Contents: Introduction, Pamela Karantonis and Dylan Robinson; Part I Critical and Comparative Contexts: Opera's Colonizing Force and Decolonizing Potential: Orpheus conquistador, Nicholas Till; Decentering opera: early 21st-century indigenous production, Beverley Diamond; 'Singing from the margins': postcolonial themes in Voss and Waiting for the Barbarians, Michael Halliwell; Performativity mimesis, and indigenous opera, Pamela Karantonis. Part II Australian Perspectives: 'To didj or not to didj': exploring indigenous representation in Australian music theater works by Margaret Sutherland and Andrew Schultz, Anne Boyd; Giving voice to the un-voiced 'witch' and the 'heart of nothingness': Moya Henderson's Lindy, Linda Kouvaras; The Eighth Wonder: explorations of place and voice, Anne Power. Part III Indianism in the Americas: Indianismo in Brazilian romantic opera: shifting ideologies of national foundation, Maria Alice Volpe; Native songs, Indianist styles and the process of music idealization, Tara Browner; Composed and produced in the American West, 1912-1913: two operatic portrayals of First Nations cultures, Catherine Parsons Smith. Part IV Canadian Perspectives: Assimilation, integration, and individuation: the evolution of First Nations musical citizenship in Canadian opera, Mary I. Ingraham; 'Too much white man in it': aesthetic colonization in Tzinquaw, Alison Greene; Peaceful surface and monstrous depths: Barbara Pentland and Dorothy Livesay's The Lake, Dylan Robinson; The politics of genre: exposing historical tensions in Harry Somers's Louis Riel, Coleen L. Renihan. Part V New Creation and Collaborative Processes: Creating Pimooteewin, Robin Elliott; After McPhee: Evan Ziporyn's A House in Bali, Victoria Vaughan; West coast First Peoples and The Magic Flute: Tracing the journey of a cross-cultural collaboration, Robert McQueen interviewed by Dylan Robinson, with responses by Cathi Charles Wherry and Tracey Herbert, Lorna Williams, and Marion Newman; P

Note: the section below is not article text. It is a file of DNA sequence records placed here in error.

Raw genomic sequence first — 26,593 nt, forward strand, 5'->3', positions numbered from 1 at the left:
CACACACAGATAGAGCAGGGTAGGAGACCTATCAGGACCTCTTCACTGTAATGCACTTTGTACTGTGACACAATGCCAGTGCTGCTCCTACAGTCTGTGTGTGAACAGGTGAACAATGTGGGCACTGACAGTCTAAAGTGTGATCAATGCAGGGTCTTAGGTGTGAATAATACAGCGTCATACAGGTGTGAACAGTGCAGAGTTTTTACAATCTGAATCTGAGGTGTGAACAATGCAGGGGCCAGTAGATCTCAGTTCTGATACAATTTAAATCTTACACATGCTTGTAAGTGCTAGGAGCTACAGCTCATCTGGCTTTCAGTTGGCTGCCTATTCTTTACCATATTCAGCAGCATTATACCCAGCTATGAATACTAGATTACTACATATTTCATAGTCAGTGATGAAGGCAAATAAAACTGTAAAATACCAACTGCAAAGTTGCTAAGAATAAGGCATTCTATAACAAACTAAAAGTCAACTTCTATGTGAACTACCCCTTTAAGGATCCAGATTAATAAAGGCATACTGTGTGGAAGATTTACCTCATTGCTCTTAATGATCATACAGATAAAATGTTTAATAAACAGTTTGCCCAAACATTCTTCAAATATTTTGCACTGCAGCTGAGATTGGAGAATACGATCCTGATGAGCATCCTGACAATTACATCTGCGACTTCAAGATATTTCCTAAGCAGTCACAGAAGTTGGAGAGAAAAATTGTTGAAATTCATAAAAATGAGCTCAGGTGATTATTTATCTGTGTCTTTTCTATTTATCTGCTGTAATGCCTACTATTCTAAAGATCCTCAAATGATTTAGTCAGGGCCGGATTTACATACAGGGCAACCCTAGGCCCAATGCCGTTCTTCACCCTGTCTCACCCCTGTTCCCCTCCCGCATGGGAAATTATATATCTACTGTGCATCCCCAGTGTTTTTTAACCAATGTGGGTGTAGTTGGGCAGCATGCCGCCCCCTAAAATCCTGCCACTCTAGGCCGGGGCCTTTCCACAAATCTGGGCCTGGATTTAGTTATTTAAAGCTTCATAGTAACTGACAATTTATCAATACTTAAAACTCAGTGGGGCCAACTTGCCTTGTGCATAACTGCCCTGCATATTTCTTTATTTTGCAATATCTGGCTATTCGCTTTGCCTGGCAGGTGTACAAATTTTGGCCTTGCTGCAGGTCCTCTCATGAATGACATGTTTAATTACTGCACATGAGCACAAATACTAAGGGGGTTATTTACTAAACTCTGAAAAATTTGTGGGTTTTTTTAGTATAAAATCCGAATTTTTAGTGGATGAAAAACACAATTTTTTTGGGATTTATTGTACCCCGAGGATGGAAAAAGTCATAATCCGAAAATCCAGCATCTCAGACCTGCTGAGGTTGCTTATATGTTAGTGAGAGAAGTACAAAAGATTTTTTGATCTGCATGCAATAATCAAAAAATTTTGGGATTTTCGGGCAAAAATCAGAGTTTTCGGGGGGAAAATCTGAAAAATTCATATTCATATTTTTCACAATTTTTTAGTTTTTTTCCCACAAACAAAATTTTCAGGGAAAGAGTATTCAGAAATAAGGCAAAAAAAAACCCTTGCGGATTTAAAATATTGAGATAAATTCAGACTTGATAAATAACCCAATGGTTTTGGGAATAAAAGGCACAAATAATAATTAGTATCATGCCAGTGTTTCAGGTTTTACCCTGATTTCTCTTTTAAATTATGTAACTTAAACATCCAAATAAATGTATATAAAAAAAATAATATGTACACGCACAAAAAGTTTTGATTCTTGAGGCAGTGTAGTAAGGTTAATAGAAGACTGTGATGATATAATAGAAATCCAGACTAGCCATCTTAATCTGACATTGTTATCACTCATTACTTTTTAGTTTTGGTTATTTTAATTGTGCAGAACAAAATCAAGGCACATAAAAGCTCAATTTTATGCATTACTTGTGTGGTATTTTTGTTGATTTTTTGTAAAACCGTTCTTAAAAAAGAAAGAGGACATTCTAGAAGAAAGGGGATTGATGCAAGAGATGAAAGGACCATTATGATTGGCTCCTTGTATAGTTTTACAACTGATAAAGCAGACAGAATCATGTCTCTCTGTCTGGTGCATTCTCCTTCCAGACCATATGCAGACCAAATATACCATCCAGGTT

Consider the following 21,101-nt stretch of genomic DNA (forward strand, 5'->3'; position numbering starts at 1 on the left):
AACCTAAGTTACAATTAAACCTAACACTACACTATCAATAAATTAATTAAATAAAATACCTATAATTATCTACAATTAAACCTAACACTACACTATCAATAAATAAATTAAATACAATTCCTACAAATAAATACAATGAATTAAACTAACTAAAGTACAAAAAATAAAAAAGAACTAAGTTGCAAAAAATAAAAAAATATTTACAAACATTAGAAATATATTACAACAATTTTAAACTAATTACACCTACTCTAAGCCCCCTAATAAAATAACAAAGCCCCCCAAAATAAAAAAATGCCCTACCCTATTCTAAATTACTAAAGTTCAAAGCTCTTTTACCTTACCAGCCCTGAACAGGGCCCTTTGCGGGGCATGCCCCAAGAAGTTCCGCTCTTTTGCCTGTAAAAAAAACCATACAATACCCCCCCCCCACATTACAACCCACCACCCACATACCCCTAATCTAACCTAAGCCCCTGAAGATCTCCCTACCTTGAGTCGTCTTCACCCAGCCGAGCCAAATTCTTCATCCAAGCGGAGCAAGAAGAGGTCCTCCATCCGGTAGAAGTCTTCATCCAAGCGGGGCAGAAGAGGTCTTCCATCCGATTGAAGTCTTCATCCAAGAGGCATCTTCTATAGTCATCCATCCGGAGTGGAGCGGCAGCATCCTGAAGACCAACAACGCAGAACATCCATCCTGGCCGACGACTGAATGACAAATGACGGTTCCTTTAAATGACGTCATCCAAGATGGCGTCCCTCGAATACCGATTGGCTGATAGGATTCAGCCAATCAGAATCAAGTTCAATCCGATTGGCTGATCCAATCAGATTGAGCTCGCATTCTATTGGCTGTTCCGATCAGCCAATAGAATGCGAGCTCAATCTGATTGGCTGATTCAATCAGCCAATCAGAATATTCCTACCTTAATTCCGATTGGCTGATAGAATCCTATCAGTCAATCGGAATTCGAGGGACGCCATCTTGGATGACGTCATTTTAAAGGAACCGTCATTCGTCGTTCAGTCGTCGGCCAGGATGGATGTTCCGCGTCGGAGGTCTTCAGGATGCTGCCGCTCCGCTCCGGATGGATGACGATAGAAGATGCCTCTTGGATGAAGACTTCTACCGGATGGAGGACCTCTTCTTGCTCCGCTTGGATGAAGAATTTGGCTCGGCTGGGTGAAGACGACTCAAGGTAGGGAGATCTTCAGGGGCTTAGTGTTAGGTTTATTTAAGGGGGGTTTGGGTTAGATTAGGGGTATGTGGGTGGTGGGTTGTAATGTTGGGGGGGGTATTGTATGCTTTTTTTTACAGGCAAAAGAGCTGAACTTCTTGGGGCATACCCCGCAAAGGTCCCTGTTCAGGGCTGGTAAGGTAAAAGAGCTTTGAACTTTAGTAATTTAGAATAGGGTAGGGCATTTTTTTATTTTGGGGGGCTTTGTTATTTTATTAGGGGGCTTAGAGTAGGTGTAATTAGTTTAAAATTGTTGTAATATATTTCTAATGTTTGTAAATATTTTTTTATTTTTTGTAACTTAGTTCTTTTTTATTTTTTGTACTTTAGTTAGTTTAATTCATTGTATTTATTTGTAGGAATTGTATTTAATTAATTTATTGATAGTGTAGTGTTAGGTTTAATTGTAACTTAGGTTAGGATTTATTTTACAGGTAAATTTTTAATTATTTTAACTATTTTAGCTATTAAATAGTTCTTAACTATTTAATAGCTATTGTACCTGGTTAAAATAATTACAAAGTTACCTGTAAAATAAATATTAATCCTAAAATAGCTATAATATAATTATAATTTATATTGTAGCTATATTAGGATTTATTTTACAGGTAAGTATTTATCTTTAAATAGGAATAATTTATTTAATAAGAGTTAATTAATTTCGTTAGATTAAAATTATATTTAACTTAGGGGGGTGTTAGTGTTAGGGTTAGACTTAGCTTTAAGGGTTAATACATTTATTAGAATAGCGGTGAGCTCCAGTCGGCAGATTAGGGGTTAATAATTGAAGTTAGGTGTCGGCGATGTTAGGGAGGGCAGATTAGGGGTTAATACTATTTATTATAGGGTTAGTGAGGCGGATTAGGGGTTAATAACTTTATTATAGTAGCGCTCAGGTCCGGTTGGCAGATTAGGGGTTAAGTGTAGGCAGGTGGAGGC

About the Editors

Pamela Karantonis is Senior Lecturer in Voice at Bath Spa University, UK. She is a Convenor of the Music Theatre Working Group of The International Federation for Theatre Research. She is joint editor and contributing author for Cathy Berberian: Pioneer of Contemporary Vocality (Ashgate, 2014) and The Legacy of Opera (2013).

Dylan Robinson has held research positions as a Postdoctoral Fellow at the University of Toronto's Faculty of Music and as a Visiting Scholar in Canadian Studies at the University of California, Berkeley. He is currently working on a book that investigates the degree to which musical reconciliation in Canada reflects a process of restorative justice. His research theorizes how Indigenous epistemology and worldviews might impact upon the re-telling of music history in North America.

About the Series

Ashgate Interdisciplinary Studies in Opera

Ashgate Interdisciplinary Studies in Opera
The Ashgate Interdisciplinary Studies in Opera series provides a centralized and prominent forum for the presentation of cutting-edge scholarship that draws on numerous disciplinary approaches to a wide range of subjects associated with the creation, performance, and reception of opera (and related genres) in various historical and social contexts. There is great need for a broader approach to scholarship about opera. In recent years, the course of study has developed significantly, going beyond traditional musicological approaches to reflect new perspectives from literary criticism and comparative literature, cultural history, philosophy, art history, theatre history, gender studies, film studies, political science, philology, psycho-analysis, and medicine. The new brands of scholarship have allowed a more comprehensive interrogation of the complex nexus of means of artistic expression operative in opera, one that has meaningfully challenged prevalent historicist and formalist musical approaches. The Ashgate Interdisciplinary Studies in Opera series continues to move this important trend forward by including essay collections and monographs that reflect the ever-increasing interest in opera in non-musical contexts. Books in the series are linked by their emphasis on the study of a single genre - opera - yet are distinguished by their individualized and novel approaches by scholars from various disciplines/fields of inquiry. The remit of the series welcomes studies of seventeenth century to contemporary opera from all geographical locations, including non-Western topics.

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Subject Categories

BISAC Subject Codes/Headings:
MUSIC / Genres & Styles / Opera